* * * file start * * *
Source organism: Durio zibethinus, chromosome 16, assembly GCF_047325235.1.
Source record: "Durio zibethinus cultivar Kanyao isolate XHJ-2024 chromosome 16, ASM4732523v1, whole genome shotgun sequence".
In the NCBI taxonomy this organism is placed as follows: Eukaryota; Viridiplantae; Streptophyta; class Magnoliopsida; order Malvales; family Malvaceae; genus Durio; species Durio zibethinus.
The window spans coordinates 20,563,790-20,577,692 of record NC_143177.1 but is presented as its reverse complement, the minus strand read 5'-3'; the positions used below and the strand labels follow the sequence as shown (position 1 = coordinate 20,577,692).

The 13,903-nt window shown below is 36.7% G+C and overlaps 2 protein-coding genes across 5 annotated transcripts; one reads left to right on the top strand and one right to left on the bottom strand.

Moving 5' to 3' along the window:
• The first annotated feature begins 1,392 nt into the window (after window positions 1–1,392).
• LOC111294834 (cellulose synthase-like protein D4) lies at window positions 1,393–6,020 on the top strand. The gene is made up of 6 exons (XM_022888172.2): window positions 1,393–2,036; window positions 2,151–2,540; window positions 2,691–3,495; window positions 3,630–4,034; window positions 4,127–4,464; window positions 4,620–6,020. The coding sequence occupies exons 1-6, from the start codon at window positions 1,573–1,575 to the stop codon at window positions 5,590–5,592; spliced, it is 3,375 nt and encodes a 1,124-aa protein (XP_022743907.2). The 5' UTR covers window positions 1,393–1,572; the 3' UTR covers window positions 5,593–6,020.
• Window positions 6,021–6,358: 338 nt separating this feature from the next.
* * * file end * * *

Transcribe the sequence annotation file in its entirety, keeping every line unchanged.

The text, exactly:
Source organism: Durio zibethinus, chromosome 16, assembly GCF_047325235.1.
Source record: "Durio zibethinus cultivar Kanyao isolate XHJ-2024 chromosome 16, ASM4732523v1, whole genome shotgun sequence".
In the NCBI taxonomy this organism is placed as follows: Eukaryota; Viridiplantae; Streptophyta; class Magnoliopsida; order Malvales; family Malvaceae; genus Durio; species Durio zibethinus.
The window spans coordinates 20,563,790-20,577,692 of record NC_143177.1 but is presented as its reverse complement, the minus strand read 5'-3'; the positions used below and the strand labels follow the sequence as shown (position 1 = coordinate 20,577,692).

The 13,903-nt window shown below is 36.7% G+C and overlaps 2 protein-coding genes across 5 annotated transcripts; one reads left to right on the top strand and one right to left on the bottom strand.

Moving 5' to 3' along the window:
• The first annotated feature begins 1,392 nt into the window (after window positions 1–1,392).
• LOC111294834 (cellulose synthase-like protein D4) lies at window positions 1,393–6,020 on the top strand. The gene is made up of 6 exons (XM_022888172.2): window positions 1,393–2,036; window positions 2,151–2,540; window positions 2,691–3,495; window positions 3,630–4,034; window positions 4,127–4,464; window positions 4,620–6,020. The coding sequence occupies exons 1-6, from the start codon at window positions 1,573–1,575 to the stop codon at window positions 5,590–5,592; spliced, it is 3,375 nt and encodes a 1,124-aa protein (XP_022743907.2). The 5' UTR covers window positions 1,393–1,572; the 3' UTR covers window positions 5,593–6,020.
• Window positions 6,021–6,358: 338 nt separating this feature from the next.